1. ## Finding the Domain

Let f(x)=sinx, g(x)=sqrt(1-x^2). Find (fog)(x) and (gof)(x) and their domain.

Well I can answer (fog)(x) and (gof)(x), which are sin[sqrt(1-x^2)], and [sqrt(1-sinx^2)] respectively. However, I dont know how to find the domain. Any help would be appreciated. Thanks

2. Originally Posted by johntuan
Let f(x)=sinx, g(x)=sqrt(1-x^2). Find (fog)(x) and (gof)(x) and their domain.

Well I can answer (fog)(x) and (gof)(x), which are sin[sqrt(1-x^2)], and [sqrt(1-sinx^2)] respectively. However, I dont know how to find the domain. Any help would be appreciated. Thanks
write $(\sin x )^2$ or $\sin^2 x$. $\sin x^2 = \sin (x^2)$ is different.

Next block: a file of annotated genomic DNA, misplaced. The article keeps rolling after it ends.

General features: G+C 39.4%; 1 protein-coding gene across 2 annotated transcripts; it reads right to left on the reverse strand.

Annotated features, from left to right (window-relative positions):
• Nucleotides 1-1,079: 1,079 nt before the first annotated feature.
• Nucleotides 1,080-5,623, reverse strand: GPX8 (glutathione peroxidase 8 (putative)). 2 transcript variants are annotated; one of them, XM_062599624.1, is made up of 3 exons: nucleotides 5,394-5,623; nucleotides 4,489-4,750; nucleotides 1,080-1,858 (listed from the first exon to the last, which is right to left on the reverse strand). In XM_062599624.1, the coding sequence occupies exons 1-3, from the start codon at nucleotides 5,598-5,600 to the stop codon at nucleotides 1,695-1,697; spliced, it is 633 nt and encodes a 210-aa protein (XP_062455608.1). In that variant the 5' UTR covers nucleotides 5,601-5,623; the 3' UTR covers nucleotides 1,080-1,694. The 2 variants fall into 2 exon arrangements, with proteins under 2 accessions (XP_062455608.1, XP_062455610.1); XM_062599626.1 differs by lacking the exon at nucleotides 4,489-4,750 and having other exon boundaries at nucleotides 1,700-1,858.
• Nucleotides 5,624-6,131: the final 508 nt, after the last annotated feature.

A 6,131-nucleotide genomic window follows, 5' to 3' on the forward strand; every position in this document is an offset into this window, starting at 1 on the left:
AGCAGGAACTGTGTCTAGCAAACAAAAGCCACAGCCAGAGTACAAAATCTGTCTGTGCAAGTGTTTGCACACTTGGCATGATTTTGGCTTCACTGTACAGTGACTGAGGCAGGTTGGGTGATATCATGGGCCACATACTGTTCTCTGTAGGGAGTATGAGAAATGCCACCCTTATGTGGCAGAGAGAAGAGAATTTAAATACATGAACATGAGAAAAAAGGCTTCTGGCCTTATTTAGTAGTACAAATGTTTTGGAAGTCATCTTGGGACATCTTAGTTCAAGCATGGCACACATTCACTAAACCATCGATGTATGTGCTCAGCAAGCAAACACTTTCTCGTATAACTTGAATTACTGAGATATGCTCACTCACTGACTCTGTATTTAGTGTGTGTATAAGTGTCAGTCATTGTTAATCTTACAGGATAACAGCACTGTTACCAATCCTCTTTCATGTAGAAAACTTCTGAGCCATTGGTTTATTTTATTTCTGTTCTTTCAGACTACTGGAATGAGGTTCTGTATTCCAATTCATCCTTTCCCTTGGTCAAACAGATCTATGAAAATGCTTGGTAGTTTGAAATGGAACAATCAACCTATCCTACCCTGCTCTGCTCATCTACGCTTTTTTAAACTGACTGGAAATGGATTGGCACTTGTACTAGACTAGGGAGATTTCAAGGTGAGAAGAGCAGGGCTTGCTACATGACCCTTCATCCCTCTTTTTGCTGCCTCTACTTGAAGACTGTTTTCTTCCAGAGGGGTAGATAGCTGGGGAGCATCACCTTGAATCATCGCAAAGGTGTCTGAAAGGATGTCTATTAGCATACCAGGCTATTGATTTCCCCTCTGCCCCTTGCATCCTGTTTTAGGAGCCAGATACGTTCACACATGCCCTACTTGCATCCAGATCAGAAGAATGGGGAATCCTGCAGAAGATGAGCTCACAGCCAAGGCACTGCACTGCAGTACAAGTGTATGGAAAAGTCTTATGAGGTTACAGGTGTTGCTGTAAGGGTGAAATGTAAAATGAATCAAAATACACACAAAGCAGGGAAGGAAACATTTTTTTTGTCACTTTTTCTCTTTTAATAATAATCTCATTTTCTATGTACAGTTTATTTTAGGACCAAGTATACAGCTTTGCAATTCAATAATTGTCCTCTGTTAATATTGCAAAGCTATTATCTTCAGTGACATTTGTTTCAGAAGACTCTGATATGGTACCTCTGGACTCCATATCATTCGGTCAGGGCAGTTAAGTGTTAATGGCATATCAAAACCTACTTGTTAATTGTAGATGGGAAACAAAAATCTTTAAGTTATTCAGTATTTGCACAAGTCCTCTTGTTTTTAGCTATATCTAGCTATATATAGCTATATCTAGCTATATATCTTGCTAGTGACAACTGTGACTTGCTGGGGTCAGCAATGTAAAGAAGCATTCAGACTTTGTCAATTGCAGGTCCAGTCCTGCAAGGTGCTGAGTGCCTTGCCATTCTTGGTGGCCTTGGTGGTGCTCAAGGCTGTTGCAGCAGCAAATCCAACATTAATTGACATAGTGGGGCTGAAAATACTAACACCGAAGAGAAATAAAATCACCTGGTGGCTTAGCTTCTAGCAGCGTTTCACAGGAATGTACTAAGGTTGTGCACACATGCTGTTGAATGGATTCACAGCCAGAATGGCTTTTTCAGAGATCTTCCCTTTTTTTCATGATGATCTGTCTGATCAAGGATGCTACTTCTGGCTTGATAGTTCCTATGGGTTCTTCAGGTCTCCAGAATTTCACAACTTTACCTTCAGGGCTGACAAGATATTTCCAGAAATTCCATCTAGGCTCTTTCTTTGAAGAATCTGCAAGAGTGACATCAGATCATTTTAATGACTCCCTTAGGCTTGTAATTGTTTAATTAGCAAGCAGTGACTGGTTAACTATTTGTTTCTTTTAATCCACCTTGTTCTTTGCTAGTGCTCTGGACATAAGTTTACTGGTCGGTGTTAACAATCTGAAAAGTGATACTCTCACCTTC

anyway, the domain is the set of input values (x-values in this case) for which a function is defined. you need to find the x-values that work therefore.

for the square root function, the thing being square rooted has to be greater than or equal to zero for the function to work. the sine function works for all real values of x

can you figure out the domains now?

3. for f o g...would the domain be -1<x<1
and im not too sure for g o f..because of the sin function

4. Originally Posted by johntuan
for f o g...would the domain be -1<x<1
yes

and im not too sure for g o f..because of the sin function
the same principle applies. you want $1 - \sin^2 x \ge 0$. this happens to always be the case, so that the domain is all $x \in (- \infty, \infty)$